Food notes on Amsterdam: Definitely loved Indonesian food at Kantjil & the Tiger – we got the “try everything” meal with a dozen dishes of wonderfulness.  Coconut curry beef was probably my favorite, but there was nothing bad on the table.  I found I prefer the small pancakes (Poffertjes) to the large ones (pannenkoeken, more like a crepe; very thin and eggy).  Meals typically end with a small dish of amazingly good chocolate (slabs of dark chocolate rolled in cocoa) and I believe this is the most perfect end to a meal I’ve ever tasted.

A few things got to me food-wise on this trip.  The first was, WOW.  I am really not a wheat person anymore.  After three days in Italy, I was desperate for some rice.  The bread and pasta were fantastic, but I really appreciate a lot more variety than I was getting at my string of restaurant meals.  I gotta say, if I don’t see another crusty roll with salty meat on it for a month, I will be perfectly satisfied.  And while I think Americans often rush through meals, I do appreciate being able to complete a restaurant meal in under 2.5 hours.  And in one final surprise, I think I’m getting hooked on sparkling mineral water – which is also surprisingly good for a stomach that’s feeling wonky due to an overabundance of wheat, too long between meal times, and an overcooked rabbit.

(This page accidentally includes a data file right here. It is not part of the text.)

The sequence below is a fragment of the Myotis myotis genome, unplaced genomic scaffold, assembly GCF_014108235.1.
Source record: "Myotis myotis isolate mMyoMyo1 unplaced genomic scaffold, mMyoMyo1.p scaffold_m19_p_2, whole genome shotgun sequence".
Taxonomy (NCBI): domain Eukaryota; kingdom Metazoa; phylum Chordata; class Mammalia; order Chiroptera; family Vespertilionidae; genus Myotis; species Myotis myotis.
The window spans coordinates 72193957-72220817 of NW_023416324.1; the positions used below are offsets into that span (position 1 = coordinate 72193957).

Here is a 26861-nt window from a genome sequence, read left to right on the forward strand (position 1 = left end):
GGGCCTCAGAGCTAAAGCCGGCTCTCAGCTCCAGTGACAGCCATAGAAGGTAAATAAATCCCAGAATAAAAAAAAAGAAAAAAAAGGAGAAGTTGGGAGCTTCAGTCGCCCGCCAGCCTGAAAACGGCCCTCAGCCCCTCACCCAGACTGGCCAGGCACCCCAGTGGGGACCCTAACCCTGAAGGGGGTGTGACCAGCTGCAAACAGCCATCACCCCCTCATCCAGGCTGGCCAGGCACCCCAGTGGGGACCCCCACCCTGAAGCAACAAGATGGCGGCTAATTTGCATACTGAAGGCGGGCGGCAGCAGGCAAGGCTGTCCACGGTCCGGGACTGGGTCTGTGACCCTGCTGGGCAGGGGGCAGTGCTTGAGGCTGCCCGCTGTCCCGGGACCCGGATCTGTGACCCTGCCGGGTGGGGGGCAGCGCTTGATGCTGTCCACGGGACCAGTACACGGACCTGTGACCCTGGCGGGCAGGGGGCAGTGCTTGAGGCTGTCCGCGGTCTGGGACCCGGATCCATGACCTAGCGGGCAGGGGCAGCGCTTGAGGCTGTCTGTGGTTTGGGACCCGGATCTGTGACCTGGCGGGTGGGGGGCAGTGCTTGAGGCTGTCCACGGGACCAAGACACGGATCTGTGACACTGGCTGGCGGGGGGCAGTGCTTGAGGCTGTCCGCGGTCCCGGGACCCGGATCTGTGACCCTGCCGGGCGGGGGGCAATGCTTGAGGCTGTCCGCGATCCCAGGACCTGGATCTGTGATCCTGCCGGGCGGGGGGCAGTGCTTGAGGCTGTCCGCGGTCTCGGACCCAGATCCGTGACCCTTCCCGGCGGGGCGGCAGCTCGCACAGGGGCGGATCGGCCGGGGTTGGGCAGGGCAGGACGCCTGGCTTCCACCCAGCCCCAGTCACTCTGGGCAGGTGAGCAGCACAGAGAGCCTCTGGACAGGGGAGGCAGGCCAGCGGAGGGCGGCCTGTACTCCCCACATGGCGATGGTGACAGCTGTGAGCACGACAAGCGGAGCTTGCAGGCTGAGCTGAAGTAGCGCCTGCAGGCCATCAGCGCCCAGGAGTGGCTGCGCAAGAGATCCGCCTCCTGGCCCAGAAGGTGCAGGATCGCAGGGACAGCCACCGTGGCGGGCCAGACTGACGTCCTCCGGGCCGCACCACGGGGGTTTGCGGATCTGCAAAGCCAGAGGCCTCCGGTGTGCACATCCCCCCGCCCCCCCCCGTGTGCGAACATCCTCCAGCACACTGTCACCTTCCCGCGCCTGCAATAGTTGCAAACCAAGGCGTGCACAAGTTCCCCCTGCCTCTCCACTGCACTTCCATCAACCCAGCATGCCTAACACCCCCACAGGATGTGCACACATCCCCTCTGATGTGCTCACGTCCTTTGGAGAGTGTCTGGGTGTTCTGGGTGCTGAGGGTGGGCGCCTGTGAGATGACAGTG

Terra Preta experiment

Ok, y’all know about terra preta, right? This is where you add charcoal to soil, and through the magic of microporus carbon and those wonderful, wonderful soil microorganisms, the soil retains fertility on almost unheard-of timescales. You put compost in a bed and you need more compost in…a year? Maybe two? Amazonian natives used terra preta a thousand years ago and that soil is still noticeably more fertile than the soil around it. So yeah, gotta try this. Since everyone who knew how to do this is now dead, the method is still being pieced back together. In its simplest form…you make charcoal, crush it, and mix it into the soil. I don’t really know how fine it’s supposed to be, or if it even works in temperate zones, but what the heck. Let’s give it a shot. I know folks in New England spread fireplace ashes on fields, so it probably won’t hurt, right? Lots of pics after the break… Read the rest of this entry »